Michigan Future Schools Announces Four New School Openings in Detroit

Michigan Future Schools (MFS), an initiative of Michigan Future Inc., a non-partisan, economy-focused think tank based in Ann Arbor, announced that four new Detroit high schools it has invested in opened this fall, joining three others previously launched with investments from Michigan Future Schools.

The four new schools are:

The three original schools are:

Each school opens with a freshmen class and adds a grade per year. The four new schools welcomed their first freshman class this fall. Dr. Benjamin Carson School of Science & Medicine and Jalen Rose Leadership Academy go through the 11th grade and Detroit Edison Public School Academy Early College of Excellence will have its first graduating class this year.

In addition to these existing schools, MFS is working to restart Schools for the Future and open the Delta Leadership Academy in 2014. This will bring the MFS network to nine schools, which at capacity should serve around 4,500 Detroit high school students. All the schools were selected based on quality, not governance. The winners were chosen through a competitive process open to traditional public, public charter, and private schools. The network will ultimately consist of one DPS school and eight charter schools.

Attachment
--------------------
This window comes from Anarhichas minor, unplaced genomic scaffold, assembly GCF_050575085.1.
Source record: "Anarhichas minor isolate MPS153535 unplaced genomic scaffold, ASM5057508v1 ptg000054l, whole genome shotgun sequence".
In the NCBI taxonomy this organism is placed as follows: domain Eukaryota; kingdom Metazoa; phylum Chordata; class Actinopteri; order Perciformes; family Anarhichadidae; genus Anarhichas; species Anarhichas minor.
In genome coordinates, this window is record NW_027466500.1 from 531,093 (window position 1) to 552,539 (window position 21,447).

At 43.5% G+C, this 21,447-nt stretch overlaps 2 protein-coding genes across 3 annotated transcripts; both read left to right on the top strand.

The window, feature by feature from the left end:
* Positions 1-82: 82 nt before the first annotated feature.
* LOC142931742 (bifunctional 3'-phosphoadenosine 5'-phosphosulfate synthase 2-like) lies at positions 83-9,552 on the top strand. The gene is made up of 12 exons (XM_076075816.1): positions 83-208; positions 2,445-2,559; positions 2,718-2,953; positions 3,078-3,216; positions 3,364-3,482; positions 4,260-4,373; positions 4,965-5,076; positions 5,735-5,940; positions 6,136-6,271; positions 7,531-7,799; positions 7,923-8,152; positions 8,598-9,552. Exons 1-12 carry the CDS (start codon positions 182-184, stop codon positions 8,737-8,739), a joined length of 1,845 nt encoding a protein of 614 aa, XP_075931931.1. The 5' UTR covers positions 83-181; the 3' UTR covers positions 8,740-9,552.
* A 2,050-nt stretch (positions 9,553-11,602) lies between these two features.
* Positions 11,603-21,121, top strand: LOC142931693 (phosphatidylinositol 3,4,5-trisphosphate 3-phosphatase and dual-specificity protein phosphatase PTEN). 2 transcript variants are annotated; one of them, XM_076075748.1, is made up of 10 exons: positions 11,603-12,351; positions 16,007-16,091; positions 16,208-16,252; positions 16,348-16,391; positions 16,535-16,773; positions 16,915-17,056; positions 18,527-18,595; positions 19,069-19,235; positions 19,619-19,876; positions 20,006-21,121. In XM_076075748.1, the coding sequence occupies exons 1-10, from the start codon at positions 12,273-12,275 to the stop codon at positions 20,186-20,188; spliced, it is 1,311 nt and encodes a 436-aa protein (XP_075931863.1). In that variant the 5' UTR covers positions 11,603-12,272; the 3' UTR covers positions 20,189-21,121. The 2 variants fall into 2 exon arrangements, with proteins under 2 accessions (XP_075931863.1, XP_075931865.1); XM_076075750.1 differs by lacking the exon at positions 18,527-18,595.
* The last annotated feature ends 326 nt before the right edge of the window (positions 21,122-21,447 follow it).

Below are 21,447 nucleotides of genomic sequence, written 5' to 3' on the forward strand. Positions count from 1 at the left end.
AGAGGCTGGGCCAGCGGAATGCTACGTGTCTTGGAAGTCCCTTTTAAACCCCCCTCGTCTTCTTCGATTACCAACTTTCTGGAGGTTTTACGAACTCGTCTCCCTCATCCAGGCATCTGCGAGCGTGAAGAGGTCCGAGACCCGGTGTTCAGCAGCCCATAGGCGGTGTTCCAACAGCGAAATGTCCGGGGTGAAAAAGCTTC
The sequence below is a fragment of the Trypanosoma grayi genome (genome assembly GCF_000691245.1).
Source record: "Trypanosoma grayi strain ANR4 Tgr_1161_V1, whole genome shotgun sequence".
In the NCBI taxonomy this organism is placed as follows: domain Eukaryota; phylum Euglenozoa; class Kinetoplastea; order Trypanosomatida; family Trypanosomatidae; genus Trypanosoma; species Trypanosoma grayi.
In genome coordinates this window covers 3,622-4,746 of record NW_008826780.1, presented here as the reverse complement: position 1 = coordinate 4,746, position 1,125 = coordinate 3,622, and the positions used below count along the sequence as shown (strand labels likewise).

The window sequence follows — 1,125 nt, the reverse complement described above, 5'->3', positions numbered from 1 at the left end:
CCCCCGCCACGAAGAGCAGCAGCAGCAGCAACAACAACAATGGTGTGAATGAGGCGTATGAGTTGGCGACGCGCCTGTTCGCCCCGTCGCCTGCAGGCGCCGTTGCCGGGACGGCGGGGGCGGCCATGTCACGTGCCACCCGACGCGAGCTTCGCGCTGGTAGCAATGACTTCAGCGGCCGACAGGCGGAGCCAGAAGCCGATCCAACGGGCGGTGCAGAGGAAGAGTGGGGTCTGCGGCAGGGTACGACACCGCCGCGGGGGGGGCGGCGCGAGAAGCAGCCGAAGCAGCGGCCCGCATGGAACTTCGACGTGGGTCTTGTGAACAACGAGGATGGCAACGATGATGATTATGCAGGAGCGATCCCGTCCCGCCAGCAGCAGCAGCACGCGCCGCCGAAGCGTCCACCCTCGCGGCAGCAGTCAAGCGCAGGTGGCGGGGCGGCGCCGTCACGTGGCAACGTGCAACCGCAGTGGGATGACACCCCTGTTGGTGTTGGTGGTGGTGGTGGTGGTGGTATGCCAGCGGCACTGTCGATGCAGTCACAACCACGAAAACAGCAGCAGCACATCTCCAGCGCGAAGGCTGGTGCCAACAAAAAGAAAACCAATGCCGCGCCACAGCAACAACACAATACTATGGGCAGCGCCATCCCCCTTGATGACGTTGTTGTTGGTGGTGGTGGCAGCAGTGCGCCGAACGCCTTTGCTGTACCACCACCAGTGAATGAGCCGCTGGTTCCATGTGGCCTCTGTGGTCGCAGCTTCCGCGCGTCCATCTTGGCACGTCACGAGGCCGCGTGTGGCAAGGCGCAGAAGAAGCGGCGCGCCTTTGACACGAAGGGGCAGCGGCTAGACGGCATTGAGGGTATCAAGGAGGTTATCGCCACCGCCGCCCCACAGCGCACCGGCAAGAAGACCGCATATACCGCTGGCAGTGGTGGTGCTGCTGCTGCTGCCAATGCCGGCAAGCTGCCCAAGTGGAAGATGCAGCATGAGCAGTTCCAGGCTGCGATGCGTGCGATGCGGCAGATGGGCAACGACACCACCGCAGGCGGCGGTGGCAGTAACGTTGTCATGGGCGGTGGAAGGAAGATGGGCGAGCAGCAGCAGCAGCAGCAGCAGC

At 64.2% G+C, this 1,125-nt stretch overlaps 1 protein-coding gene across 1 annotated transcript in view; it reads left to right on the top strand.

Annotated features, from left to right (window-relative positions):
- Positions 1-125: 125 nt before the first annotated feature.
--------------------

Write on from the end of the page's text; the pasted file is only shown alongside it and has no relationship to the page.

The MFS philosophy is to let the schools design their own approach to teaching and learning, while requiring them to: (1) be open to all Detroit students, (2) enroll no more than 500 students, (3) commit to high student outcomes: 85% of seniors graduate, 85% of high school graduates go on to college, and 85% of college students earn degrees (4) hire college transition and college success counselors to help students go to and stay in college and (5) where applicable, have union agreements that allow for open hiring, no “bumping,” and no work rules that interfere with innovative teaching and learning.

These investments in new college prep high schools are made possible by the support of the W.K. Kellogg Foundation, the Kresge Foundation, the McGregor Fund, the Skillman Foundation and the Michigan Education Excellence Foundation which combined have contributed more than $15 million to the initiative.

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